The Griffiths Family

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How old was Adell when she was diagnosed with 22q? - She was 6 1/2 months old.

How has 22q changed your life for the better? - Having a child with 22q has helped me and my husband, Peter, be much more understanding about other families.  Before having Adell, it was so easy to be judgemental, but now it is easy to be more accepting of differences and challenges in other families.

What is your greatest challenge with this diagnosis? - For me, it was getting over the expectations you have for your child as to what you think they can accomplish.  Every parent has to do it eventually as their child grows and evolves, but having to give it up early was a huge challenge.  I always had a dream that my child would be smart.  Doctors told us when she was diagnosed that she would be mentally retarded.  But now, seeing her and what she has accomplished is amazing.  I've had to step back and let her be a kid.

What is Adell's biggest accomplishment? - For Adell, her biggest accomplishments are things that make her proud.  She thinks it is cool to ride her balance bike and how she learned how to pump her legs on the swing.  Those are big accomplishments to her.  As parents, it has been watching her evolve on a social level.  She has started talking to other kids at school and using "friend" to describe them.  In the past, she only referred to one child she knew as a friend, but now she is understanding what the term means.  Adell can be chatty, but she's shy and has some anxiety.  It has been great watching her handle the transition to preschool and making friends more easily.  She is also starting to write and recognize words.  These are all huge accomplishments for her.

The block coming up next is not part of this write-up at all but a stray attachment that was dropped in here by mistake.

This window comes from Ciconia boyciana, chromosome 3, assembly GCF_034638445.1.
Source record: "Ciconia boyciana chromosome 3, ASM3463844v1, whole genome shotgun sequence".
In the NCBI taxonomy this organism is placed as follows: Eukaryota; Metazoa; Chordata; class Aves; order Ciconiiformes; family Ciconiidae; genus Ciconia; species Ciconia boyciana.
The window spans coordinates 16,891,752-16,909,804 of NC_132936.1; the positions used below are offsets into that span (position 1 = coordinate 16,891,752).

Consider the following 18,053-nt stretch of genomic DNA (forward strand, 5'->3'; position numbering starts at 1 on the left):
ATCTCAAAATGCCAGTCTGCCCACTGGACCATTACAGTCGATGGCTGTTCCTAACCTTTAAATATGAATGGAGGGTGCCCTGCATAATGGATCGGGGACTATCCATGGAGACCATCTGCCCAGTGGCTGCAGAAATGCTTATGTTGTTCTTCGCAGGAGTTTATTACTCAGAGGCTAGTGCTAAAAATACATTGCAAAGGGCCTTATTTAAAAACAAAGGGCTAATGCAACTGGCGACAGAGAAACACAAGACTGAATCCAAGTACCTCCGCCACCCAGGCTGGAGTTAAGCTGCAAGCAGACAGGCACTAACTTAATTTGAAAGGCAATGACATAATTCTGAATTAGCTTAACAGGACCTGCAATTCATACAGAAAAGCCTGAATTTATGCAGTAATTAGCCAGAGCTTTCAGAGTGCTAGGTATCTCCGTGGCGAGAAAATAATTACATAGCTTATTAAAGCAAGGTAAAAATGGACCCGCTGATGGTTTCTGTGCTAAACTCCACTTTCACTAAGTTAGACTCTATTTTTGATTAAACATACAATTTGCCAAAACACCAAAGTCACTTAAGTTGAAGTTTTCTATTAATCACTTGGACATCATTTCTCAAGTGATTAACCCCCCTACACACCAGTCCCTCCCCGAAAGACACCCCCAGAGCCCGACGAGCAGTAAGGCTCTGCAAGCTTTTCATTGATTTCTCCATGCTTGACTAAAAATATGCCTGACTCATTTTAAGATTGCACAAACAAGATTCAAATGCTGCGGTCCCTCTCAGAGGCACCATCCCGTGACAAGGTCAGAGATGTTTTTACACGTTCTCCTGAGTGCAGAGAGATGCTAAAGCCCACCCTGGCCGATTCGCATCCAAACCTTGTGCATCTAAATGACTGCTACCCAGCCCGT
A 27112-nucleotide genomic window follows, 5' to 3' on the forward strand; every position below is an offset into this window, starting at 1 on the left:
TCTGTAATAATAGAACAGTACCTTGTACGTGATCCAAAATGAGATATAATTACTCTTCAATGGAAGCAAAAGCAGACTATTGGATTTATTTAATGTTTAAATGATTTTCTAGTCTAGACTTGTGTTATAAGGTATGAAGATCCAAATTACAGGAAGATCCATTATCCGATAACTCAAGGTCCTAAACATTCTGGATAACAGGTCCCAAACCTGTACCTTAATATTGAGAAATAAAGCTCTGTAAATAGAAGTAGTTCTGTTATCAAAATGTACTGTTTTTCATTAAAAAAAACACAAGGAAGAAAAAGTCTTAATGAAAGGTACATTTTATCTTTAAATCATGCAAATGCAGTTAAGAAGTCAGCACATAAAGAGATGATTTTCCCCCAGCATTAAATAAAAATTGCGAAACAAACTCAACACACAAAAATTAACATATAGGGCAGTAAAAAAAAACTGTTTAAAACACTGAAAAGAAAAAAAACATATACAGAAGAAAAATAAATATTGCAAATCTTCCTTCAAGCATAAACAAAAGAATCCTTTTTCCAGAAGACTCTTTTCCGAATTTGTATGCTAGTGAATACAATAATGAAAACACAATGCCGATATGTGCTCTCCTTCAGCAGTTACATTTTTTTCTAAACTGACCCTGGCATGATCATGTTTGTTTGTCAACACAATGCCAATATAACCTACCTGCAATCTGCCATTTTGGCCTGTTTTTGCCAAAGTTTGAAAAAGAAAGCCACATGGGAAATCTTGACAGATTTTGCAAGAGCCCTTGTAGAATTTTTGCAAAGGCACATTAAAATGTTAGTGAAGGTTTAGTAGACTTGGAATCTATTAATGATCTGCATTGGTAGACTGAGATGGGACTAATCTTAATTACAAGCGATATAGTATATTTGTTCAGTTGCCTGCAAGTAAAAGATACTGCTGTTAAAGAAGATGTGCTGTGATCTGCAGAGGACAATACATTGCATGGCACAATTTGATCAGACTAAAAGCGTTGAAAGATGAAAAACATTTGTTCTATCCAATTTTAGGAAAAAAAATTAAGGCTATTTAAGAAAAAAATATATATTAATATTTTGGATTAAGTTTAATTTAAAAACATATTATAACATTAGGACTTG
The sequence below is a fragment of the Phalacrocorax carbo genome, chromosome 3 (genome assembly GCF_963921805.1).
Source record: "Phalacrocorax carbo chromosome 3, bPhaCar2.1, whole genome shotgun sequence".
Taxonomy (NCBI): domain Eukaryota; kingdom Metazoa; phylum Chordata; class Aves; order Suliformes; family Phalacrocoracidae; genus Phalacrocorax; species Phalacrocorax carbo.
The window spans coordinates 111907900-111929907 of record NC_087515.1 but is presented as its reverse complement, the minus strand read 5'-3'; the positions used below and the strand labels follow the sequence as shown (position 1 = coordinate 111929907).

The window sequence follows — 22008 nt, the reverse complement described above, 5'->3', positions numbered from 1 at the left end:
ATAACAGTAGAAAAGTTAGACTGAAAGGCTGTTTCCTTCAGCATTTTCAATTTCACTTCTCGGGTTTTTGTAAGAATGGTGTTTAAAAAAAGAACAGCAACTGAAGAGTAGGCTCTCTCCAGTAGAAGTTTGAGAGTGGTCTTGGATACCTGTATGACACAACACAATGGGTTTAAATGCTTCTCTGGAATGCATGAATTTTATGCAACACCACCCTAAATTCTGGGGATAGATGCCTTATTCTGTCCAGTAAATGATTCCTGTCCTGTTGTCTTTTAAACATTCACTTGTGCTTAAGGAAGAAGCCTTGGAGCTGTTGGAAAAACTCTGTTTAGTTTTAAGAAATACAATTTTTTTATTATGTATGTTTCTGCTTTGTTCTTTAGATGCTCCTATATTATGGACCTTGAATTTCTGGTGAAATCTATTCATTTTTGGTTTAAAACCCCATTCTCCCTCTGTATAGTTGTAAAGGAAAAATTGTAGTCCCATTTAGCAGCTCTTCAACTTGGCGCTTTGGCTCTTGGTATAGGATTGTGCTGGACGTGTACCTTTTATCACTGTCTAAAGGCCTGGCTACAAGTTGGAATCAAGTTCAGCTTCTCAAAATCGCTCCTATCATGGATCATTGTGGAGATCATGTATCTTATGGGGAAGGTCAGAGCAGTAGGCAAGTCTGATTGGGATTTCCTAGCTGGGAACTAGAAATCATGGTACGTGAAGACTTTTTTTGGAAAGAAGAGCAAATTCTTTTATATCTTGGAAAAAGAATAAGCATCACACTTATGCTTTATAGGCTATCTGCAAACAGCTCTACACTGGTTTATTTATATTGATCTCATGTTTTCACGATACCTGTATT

What one thing do you need most from the 22q community and/or our foundation? - The best thing we could use is support groups where we see people face to face.  There are a bunch of families I know of in the area where I live, but I never get around to organizing something.  Having organized events would be very helpful and beneficial to my family.

Anything else you'd like to share? - There is a huge disconnect between the medical community and the families.  When Adell was diagnosed, we were called and told the results over the phone.  The doctor called to confirm our results that she had "VCFS" and said we would be connected with a genetics counselor.  It would have been great to be immediately connected with a mentor family.  I worry about the families that have barriers that make it challenging for them to get the resources they need with a diagnosis like 22q.  Whether it be a language barrier, financial barrier, or cultural barrier, there needs to be a better connection between the medical professionals and families to bridge the gap.

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